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七月 7, 2000

The mysterious disappearance of Sufiah Yusof, 15, Oxford University's youngest undergraduate since Ruth Lawrence, has prompted fresh calls for research into the impact of radically accelerated learning on gifted children.

Sufiah, a third-year mathematics student at St Hilda's, Oxford's only all-female college, was last seen by her father after sitting her final-year exam on June 21. Closed-circuit television footage taken 20 minutes after her family reported her missing is thought to show the "naive and innocent" student with an unrecognised man.

Sufiah's parents and tutors have not blamed academic pressures for her disappearance and have instead suggested that she has opted to "stretch her wings" after the academic year.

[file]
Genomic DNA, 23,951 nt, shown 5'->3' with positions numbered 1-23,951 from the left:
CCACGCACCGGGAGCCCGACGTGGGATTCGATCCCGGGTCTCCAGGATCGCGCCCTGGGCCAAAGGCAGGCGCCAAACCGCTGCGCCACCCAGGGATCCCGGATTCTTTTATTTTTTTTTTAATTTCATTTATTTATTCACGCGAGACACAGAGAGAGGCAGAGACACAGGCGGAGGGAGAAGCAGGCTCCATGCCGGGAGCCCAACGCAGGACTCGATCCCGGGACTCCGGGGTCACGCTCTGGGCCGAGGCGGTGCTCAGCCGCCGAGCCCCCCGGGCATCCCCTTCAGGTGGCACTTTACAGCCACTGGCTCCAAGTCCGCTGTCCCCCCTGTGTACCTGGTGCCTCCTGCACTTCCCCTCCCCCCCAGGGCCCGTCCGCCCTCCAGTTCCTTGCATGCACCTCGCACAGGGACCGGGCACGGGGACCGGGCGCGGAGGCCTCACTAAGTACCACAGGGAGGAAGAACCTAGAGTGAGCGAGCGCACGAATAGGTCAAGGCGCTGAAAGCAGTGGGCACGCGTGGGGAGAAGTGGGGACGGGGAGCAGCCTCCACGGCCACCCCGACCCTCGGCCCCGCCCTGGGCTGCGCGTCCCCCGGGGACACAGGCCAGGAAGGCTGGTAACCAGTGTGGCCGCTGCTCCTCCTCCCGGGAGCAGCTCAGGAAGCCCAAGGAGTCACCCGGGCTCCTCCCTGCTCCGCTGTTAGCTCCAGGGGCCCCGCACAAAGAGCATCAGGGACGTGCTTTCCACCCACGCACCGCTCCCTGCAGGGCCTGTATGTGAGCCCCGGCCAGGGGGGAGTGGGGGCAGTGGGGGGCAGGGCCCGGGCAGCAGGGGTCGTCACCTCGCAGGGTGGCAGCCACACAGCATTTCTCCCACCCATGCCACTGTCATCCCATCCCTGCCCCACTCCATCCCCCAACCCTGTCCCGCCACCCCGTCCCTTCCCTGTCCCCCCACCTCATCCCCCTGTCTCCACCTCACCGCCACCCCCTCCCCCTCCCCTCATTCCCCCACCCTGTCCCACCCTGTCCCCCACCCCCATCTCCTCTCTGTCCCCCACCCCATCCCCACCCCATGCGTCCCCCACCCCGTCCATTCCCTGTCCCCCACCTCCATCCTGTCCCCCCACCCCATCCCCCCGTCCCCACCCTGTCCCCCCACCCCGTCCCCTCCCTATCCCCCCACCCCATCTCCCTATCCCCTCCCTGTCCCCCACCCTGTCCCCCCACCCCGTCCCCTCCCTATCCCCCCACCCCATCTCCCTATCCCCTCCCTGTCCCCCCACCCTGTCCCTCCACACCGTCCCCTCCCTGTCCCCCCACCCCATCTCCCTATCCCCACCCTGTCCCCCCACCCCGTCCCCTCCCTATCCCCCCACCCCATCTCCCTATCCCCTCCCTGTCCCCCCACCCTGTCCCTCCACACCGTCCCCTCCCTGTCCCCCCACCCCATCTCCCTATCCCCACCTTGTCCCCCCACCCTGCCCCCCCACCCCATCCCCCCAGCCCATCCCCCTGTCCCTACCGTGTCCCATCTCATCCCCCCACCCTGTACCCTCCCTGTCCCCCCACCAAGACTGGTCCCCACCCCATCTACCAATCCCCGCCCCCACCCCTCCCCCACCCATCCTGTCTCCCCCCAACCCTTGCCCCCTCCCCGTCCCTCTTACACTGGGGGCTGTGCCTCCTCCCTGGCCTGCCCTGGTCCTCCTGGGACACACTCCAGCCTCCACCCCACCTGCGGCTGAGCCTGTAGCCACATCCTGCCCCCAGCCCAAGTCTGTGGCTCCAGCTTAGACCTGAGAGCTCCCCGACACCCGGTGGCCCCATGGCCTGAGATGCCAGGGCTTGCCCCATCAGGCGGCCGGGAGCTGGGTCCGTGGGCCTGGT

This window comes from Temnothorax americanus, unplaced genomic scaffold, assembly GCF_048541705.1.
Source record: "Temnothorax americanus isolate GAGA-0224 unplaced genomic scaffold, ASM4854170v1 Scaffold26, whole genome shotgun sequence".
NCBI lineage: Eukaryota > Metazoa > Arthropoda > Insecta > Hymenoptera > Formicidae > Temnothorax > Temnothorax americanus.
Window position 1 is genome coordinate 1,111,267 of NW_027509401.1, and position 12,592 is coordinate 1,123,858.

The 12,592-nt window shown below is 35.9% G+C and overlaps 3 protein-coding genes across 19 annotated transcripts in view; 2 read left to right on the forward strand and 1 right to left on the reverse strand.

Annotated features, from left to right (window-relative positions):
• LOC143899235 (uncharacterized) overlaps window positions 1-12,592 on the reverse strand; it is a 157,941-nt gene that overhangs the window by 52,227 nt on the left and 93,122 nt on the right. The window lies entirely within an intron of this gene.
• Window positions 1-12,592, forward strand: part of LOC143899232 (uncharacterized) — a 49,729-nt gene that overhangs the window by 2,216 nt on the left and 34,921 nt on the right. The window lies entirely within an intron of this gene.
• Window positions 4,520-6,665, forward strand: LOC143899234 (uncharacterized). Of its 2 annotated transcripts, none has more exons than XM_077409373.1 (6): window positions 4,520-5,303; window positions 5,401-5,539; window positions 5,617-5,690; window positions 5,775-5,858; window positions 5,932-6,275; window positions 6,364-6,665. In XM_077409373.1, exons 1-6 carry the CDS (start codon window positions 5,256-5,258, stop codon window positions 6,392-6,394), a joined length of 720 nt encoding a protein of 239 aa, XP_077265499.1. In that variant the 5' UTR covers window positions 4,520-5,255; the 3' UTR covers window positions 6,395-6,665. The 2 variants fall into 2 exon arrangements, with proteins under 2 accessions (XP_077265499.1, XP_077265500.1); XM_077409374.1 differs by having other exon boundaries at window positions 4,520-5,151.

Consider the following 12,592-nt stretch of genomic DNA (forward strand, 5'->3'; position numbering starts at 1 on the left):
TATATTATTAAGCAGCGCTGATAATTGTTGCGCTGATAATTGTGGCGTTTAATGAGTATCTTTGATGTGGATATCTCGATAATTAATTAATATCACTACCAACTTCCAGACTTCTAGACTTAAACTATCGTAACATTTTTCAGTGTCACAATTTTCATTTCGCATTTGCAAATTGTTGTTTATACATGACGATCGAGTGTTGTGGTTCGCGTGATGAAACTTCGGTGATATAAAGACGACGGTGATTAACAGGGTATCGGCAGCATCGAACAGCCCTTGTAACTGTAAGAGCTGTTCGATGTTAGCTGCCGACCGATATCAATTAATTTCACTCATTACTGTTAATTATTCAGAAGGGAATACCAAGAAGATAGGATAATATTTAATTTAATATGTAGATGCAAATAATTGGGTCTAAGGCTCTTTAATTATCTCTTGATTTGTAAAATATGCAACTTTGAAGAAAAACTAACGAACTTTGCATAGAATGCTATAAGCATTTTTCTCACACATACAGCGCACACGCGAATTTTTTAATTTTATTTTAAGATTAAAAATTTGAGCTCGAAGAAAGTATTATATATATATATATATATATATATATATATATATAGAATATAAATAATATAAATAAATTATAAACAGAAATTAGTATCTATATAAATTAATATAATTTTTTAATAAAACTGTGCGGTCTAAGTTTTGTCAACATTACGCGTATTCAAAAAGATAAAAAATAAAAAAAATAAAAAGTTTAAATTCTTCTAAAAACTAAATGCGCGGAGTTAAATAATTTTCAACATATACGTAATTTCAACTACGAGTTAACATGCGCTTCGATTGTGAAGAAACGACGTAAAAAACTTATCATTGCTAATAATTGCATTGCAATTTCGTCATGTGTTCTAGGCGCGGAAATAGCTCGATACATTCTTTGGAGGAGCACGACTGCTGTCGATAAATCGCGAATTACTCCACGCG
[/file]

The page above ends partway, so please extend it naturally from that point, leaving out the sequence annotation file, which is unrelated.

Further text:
Although careful living and study arrangements were devised to ensure that stress could be kept at a minimum, fellow students have admitted that the five-year age gap did cause some problems when it came to socialising.

Sufiah secured her place at Oxford aged 12 after she added an A grade in A-level further mathematics to her A grade in maths. A devout Muslim and former under-12s tennis champion, she is also thought to have formed connections with the Socialist Workers' Party and Amnesty International while at Oxford.

Sufiah was schooled at home by her parents and is one of five children. Her brother, Iskander, 14, gained an A in A-level maths aged 10 and is now in the second year of a maths degree at Warwick University with his 17-year-old sister Aisha. Zuleika, six, is already familiar with the A-level maths syllabus.

Ruth Lawrence, perhaps Britain's best-known child prodigy, was also coached by her father and received her first-class degree in maths from Oxford aged 14.

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